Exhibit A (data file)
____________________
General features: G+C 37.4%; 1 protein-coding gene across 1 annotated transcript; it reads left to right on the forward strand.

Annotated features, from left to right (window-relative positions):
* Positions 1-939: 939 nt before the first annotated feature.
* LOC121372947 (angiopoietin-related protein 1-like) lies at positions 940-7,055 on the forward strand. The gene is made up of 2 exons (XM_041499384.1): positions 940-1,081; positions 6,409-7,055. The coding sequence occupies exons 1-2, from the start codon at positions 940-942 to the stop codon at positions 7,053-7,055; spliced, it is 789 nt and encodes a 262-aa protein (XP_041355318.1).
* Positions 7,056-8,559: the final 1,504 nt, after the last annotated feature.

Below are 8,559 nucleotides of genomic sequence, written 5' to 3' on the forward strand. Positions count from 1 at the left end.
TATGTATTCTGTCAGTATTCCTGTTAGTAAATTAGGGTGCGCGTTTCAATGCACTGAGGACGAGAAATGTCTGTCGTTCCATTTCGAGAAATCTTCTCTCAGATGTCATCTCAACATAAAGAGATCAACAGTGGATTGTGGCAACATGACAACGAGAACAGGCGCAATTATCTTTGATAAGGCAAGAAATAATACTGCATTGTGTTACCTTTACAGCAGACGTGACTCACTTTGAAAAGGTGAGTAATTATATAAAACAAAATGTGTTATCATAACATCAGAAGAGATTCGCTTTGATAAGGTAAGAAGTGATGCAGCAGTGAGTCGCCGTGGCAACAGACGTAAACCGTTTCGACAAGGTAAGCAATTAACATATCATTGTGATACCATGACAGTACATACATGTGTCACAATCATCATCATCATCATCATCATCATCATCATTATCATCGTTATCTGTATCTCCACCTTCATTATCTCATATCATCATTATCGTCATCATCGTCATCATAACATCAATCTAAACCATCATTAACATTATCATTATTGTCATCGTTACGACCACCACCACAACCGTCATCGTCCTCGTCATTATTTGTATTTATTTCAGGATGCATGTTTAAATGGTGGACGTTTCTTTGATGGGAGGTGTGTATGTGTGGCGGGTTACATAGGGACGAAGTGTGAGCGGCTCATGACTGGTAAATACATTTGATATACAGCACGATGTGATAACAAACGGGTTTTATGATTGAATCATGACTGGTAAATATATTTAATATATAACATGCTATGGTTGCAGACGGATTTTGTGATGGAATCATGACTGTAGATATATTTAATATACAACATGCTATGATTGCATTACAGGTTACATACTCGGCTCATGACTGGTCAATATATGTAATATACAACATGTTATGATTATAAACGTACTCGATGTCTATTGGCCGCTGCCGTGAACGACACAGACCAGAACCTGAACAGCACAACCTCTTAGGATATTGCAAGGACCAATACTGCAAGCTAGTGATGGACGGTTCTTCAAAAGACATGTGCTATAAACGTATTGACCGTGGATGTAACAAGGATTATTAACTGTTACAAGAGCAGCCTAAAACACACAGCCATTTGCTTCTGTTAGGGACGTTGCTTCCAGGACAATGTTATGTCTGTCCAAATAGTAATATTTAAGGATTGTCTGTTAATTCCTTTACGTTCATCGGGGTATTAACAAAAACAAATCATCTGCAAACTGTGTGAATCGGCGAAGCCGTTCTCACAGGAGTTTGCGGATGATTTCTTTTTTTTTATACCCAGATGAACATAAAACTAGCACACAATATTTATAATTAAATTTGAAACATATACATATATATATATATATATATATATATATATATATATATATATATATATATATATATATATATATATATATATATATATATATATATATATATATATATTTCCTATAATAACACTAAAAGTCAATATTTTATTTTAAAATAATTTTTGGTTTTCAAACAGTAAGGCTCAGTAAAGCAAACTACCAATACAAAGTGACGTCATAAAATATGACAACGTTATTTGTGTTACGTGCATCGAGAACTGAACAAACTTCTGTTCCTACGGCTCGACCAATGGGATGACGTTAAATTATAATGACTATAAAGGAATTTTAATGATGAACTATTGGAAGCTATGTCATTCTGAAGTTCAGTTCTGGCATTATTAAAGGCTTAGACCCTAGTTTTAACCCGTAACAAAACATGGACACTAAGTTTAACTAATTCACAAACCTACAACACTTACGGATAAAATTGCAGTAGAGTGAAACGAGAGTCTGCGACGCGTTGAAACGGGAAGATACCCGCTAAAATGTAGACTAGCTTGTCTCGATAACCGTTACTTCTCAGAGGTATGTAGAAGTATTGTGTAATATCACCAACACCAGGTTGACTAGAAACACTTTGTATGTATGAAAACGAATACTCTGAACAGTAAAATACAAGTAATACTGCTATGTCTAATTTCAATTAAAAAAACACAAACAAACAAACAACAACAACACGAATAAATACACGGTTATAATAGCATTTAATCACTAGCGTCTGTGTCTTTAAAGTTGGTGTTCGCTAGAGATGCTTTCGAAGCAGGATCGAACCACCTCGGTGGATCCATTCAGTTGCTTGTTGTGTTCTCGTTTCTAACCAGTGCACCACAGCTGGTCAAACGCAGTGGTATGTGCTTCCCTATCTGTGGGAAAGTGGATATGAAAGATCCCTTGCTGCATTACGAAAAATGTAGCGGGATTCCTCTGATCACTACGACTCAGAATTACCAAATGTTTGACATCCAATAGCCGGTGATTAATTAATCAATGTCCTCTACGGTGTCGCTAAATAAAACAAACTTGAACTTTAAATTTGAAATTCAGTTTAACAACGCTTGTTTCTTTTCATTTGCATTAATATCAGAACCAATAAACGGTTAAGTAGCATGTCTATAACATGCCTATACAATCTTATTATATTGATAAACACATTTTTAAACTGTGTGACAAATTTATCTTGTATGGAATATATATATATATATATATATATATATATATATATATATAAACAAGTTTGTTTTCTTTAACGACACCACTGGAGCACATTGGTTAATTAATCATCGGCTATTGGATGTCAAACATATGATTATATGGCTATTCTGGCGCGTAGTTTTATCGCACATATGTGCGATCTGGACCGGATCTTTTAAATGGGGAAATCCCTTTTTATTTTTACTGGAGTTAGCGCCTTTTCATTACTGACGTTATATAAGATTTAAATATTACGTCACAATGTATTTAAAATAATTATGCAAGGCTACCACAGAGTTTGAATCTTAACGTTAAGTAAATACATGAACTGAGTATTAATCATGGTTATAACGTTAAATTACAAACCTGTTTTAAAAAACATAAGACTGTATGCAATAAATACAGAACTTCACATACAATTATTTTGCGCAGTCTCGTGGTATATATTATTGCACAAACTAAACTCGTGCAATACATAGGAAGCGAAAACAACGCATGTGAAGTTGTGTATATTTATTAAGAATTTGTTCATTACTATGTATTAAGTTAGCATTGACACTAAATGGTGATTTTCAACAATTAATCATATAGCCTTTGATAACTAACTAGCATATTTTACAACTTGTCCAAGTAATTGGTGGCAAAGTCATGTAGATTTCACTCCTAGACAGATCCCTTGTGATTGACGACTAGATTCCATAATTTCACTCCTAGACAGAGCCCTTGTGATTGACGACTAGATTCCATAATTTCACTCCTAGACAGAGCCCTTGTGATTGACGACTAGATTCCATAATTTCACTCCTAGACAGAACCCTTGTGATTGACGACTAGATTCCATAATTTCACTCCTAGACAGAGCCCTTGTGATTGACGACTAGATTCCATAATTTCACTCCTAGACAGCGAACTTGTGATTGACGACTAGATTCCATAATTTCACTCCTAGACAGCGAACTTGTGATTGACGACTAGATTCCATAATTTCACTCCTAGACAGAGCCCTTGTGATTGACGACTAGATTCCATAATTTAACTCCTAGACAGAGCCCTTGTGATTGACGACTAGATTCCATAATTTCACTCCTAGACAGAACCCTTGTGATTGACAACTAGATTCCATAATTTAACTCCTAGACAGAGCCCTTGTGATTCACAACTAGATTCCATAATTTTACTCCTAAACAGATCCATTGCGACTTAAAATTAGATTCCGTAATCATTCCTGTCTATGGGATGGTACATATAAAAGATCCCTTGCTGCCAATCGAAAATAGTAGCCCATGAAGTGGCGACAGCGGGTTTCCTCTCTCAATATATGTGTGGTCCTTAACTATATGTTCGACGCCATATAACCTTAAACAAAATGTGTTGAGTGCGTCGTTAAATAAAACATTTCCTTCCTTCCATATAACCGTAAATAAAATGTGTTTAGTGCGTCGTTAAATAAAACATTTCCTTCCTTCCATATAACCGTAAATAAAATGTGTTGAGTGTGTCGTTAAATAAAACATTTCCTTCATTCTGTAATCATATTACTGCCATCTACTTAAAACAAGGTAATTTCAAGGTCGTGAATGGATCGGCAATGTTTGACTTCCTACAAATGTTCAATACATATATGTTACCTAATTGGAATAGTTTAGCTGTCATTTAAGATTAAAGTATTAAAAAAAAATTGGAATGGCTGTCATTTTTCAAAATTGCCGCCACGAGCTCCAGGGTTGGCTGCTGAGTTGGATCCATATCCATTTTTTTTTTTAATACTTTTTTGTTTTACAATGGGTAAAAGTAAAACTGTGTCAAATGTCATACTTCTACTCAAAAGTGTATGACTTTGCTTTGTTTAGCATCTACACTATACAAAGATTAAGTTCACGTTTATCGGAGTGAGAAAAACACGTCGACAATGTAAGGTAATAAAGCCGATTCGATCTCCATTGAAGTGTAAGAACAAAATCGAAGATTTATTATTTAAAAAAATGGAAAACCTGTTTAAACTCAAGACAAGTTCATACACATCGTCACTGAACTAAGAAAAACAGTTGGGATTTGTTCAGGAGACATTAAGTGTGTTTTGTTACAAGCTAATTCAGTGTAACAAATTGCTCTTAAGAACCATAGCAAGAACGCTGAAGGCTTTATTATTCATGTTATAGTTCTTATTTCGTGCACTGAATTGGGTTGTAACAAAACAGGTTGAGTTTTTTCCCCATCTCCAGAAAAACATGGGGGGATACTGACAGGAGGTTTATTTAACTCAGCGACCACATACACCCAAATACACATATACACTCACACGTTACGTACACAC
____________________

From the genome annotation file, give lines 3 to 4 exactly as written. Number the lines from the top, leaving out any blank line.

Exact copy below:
* Positions 1-939: 939 nt before the first annotated feature.
* LOC121372947 (angiopoietin-related protein 1-like) lies at positions 940-7,055 on the forward strand. The gene is made up of 2 exons (XM_041499384.1): positions 940-1,081; positions 6,409-7,055. The coding sequence occupies exons 1-2, from the start codon at positions 940-942 to the stop codon at positions 7,053-7,055; spliced, it is 789 nt and encodes a 262-aa protein (XP_041355318.1).